US 4373725 A
Magnetic control of a ball on a pinball playfield is provided by an electromagnet located on the playfield and a mechanism manually operable by a player for energizing the electromagnet. The energizing mechanism includes a first switch external on the playfield operable by player and a second switch on the playfield which is activated by a ball hitting a target thereon. The first and second switch are connected in series with the electromagnet to control the latter. A timing mechanism is provided to limit the energization of the electromagnet to a predetermined time period.
1. An improved pinball machine including an inclined playfield having targets, balls susceptible to magnetic attraction, and a means for propelling said balls into play upon said playfield, the improvement comprising:
(a) an electromagnet operatively associated with said playfield;
(b) a first switch external of said playfield which can be activated by a player;
(c) a second switch which is actuated by a ball operating one or more targets on said playfield; and
(d) said electromagnet, said first switch, and said second switch connected in circuit so that a ball which hits said target thereby activating said second switch may thereafter be selectively attracted by said electromagnet upon activation of said first switch by the player thereby to alter or stop the motion of such ball.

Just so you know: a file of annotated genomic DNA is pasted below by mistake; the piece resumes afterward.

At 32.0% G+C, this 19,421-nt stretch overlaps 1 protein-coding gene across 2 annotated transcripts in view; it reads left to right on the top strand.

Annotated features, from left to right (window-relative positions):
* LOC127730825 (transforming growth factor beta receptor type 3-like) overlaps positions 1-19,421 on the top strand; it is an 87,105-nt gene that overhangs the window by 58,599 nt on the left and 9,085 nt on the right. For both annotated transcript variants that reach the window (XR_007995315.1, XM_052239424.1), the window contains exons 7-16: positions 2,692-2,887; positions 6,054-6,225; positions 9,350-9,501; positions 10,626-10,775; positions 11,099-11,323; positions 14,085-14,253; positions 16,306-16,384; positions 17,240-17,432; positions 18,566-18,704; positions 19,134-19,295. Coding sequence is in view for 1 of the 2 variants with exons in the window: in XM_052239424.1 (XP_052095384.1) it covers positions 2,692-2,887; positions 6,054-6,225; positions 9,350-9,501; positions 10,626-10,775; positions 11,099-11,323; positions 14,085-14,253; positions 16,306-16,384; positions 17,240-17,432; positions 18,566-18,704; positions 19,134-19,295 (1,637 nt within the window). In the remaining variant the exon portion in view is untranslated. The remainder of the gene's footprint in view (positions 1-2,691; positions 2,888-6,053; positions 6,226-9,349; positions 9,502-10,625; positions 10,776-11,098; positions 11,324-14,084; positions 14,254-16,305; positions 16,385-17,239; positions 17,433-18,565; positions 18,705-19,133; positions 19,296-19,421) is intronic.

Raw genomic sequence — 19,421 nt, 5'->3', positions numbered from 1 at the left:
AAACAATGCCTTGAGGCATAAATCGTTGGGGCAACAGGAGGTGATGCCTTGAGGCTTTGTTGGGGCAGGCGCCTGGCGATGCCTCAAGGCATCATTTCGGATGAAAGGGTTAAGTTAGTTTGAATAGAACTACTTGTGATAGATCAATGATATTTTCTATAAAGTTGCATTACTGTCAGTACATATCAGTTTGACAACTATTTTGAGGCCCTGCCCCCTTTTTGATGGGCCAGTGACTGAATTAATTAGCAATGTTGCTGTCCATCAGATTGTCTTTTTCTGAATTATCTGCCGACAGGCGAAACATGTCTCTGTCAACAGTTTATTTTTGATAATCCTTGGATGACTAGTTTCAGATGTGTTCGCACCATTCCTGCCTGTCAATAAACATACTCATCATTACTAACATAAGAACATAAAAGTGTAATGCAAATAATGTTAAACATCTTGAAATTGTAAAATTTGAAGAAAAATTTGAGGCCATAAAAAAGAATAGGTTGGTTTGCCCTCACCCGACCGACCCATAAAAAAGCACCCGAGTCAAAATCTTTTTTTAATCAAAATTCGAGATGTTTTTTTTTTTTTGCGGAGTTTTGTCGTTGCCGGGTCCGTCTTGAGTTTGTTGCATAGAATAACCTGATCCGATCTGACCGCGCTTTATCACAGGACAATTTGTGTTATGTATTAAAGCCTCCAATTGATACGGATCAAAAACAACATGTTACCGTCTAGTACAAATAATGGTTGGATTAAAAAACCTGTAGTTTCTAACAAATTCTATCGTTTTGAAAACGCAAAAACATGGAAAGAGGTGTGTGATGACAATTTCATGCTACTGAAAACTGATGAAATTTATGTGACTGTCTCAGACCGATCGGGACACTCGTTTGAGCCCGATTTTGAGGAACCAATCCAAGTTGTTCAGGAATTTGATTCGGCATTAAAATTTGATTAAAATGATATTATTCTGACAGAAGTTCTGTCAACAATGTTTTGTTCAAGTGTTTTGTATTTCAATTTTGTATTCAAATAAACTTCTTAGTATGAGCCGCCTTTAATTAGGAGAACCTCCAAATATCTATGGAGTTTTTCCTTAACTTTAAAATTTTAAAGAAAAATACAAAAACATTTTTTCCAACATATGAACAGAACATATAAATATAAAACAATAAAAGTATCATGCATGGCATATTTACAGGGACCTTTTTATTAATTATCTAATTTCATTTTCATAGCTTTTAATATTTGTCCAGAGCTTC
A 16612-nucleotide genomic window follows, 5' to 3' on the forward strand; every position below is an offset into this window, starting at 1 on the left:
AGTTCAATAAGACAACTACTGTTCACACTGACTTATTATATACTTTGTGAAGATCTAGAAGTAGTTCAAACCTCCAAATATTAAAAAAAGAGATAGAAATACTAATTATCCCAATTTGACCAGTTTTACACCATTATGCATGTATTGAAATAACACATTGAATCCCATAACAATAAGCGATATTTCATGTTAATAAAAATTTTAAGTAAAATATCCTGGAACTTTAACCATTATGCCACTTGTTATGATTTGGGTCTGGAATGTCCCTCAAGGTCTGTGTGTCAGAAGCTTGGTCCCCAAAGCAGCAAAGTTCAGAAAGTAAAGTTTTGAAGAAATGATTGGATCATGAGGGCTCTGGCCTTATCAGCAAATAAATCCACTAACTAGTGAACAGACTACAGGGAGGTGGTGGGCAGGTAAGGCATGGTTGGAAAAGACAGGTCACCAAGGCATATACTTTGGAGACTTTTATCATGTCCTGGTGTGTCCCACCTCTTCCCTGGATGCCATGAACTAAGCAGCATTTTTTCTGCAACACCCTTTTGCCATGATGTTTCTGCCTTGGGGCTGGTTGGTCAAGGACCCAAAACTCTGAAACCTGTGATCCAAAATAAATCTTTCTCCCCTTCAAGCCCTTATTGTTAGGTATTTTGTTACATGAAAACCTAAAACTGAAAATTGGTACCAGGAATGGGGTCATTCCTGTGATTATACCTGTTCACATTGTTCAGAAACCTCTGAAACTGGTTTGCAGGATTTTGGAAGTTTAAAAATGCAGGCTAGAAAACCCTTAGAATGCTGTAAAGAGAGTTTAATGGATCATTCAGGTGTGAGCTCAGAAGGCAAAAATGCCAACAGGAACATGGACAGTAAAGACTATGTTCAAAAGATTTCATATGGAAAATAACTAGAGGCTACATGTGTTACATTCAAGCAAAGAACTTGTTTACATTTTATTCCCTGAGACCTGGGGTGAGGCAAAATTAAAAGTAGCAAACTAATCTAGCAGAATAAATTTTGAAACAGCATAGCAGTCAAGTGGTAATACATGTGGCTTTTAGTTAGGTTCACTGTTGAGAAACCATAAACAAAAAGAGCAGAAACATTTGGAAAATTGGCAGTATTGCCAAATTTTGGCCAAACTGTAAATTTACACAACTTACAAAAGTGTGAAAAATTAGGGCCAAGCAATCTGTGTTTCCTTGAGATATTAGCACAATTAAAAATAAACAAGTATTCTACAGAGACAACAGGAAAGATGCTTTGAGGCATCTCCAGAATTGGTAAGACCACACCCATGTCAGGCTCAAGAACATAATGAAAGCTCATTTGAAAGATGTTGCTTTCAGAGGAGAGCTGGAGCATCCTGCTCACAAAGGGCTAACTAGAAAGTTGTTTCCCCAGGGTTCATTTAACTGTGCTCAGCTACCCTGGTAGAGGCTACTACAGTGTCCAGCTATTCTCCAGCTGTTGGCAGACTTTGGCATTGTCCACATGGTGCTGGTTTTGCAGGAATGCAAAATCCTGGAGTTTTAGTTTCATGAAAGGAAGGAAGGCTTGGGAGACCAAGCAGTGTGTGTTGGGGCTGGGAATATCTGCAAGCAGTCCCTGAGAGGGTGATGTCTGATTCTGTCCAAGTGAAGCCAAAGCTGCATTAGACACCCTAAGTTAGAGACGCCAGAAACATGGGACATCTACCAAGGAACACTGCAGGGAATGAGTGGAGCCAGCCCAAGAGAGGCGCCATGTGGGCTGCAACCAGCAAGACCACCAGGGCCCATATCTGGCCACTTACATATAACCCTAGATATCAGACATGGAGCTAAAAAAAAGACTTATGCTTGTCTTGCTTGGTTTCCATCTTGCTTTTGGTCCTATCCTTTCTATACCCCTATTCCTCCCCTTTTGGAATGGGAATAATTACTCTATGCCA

2. The pinball machine of claim 1 further comprising a timing means connected in circuit with said electromagnet, said first switch, and said second switch for limiting the time during which the electromagnet can be energized to a predetermined time period thereby preventing a player from continuously energizing said electromagnet.
3. The pinball machine according to claim 2 wherein said timing means comprises a monostable.